Distance (round-trip)

3.5 mi


1 hrs

Elevation Gain

516 ft




Pinnacle Peak is a popular hiking trail located within Scottsdale’s Pinnacle Peak Park. This is a very well maintained area that is home to this short, educational and moderate hiking trail. Round trip, out and back is about 3.5 miles and you will gain an elevation just over 500 feet.

Trailhead to Pinnacle Peak

At the trailhead there are pictures and information about the different types of desert animals you may be lucky enough to find along this trail. There is also a small office located here with workers that are more than happy to answer any questions that you may have. While there are no permanent set office hours, this park and the office typically opens at sunrise and will close an hour before sunset all week, including the weekends.

As you step foot onto the trail, you’ll be on a series of short switchbacks that wind their way up to the highest point of this trail.

Along the way you’ll see informational signs pointing out the different types of plants that are found along this trail.  One interesting point is that there is a rare Redberry Juniper evergreen tree that is found along this trail.

Redberry Juniper –  a rare evergreen tree can be spotted along this trail

If it wasn’t for these signs, I think I may have just breezily walked past this tree without realizing how special it was.

During the wildflower season from about late February to mid April, the vegetation is blooming at peak levels allowing you to really get the full effect of how beautiful the desert landscape is in this area.

Once at the top there will be a sign informing you that you’re at the highest point of the trail. As you pass this area, the trail begins to take on a new personality. The educational signs fade away and the trail feels a little more mature as you now make your way towards the west end of the trail.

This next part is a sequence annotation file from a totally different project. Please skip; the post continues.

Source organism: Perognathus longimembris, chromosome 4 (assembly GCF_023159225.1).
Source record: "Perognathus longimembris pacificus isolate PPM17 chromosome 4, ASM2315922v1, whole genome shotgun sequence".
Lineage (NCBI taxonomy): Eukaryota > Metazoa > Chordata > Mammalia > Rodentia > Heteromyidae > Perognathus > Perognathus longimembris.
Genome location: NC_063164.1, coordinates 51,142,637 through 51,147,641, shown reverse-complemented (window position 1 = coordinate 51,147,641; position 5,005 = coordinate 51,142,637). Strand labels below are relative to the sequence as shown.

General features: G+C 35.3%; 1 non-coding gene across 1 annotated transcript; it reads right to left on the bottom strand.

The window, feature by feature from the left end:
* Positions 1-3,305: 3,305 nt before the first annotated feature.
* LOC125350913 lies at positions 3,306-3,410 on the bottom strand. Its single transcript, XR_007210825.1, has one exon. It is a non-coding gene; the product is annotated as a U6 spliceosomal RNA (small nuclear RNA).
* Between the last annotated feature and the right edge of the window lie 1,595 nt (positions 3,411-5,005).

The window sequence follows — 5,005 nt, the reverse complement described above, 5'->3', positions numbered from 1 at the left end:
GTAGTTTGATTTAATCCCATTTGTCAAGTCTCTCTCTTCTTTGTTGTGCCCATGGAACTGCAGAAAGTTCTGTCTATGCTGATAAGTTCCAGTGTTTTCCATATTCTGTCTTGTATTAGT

View from highest point of Pinnacle Peak looking out at trail continuing to head West

While the neighborhoods and a golf course are on the outskirts of the trail, you’re able to look out and get a great view of the surrounding mountains. Once at the far western end of this trail, another series of short switchbacks will take you back down this side of the mountain.

Compared to the beginning of this trail, these switchbacks are a tad more aggressive, with built in steps and steeper sections. I would compare the first section of this trail to an inclined treadmill workout and now this back portion is a stair climber type of workout. 

Once at the end of trail, you will head back the way you came. When you’re planning your trip, remember this trail does not offer a lot of shade so be sure to bring your sunscreen. The park also does not allow dogs on the trail, so keep your pup at home while hiking this one. 


Desert dweller always in search of new hiking adventures.


Potable Water

Views / Vista

Trail Map

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Should You Hike Here?

With recent wildfire damage and ongoing waves of COVID-19 infections and restrictions, National Forest, National Park, and other public land closures, restrictions, or social distancing guidelines may be in-effect.

If infection rates are on the rise, please do your best to remain local for your hikes. If you do travel, please be mindful of small gateway communities and avoid as much interaction as you can. Also remember to be extra prepared with supplies so you don't have to stop somewhere outside your local community for gas, food, or anything else.

Please be sure to contact the local land management agency BEFORE you head out, as these conditions are likely to change without enough notice for us to fully stay on top of them. Thanks, and stay safe!

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